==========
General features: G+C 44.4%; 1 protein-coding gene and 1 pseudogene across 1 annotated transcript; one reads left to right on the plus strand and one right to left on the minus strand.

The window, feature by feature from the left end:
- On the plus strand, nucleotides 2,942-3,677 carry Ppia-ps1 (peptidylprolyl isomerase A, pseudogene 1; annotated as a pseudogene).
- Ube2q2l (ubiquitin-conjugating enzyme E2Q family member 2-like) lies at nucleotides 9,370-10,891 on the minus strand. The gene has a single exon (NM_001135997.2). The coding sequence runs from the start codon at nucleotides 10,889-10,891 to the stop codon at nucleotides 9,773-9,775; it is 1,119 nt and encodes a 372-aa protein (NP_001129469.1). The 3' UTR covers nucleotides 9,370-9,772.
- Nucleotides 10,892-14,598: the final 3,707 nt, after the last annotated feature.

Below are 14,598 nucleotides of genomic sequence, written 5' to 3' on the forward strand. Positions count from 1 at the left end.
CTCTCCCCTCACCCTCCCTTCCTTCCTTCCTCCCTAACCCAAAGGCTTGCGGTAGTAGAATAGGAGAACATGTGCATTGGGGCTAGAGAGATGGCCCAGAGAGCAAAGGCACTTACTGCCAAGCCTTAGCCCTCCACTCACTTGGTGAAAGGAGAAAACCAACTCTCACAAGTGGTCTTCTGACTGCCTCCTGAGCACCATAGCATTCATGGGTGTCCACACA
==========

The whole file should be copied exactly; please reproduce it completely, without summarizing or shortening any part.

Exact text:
General features: G+C 44.4%; 1 protein-coding gene and 1 pseudogene across 1 annotated transcript; one reads left to right on the plus strand and one right to left on the minus strand.

The window, feature by feature from the left end:
- On the plus strand, nucleotides 2,942-3,677 carry Ppia-ps1 (peptidylprolyl isomerase A, pseudogene 1; annotated as a pseudogene).
- Ube2q2l (ubiquitin-conjugating enzyme E2Q family member 2-like) lies at nucleotides 9,370-10,891 on the minus strand. The gene has a single exon (NM_001135997.2). The coding sequence runs from the start codon at nucleotides 10,889-10,891 to the stop codon at nucleotides 9,773-9,775; it is 1,119 nt and encodes a 372-aa protein (NP_001129469.1). The 3' UTR covers nucleotides 9,370-9,772.
- Nucleotides 10,892-14,598: the final 3,707 nt, after the last annotated feature.

Below are 14,598 nucleotides of genomic sequence, written 5' to 3' on the forward strand. Positions count from 1 at the left end.
CTCTCCCCTCACCCTCCCTTCCTTCCTTCCTCCCTAACCCAAAGGCTTGCGGTAGTAGAATAGGAGAACATGTGCATTGGGGCTAGAGAGATGGCCCAGAGAGCAAAGGCACTTACTGCCAAGCCTTAGCCCTCCACTCACTTGGTGAAAGGAGAAAACCAACTCTCACAAGTGGTCTTCTGACTGCCTCCTGAGCACCATAGCATTCATGGGTGTCCACACA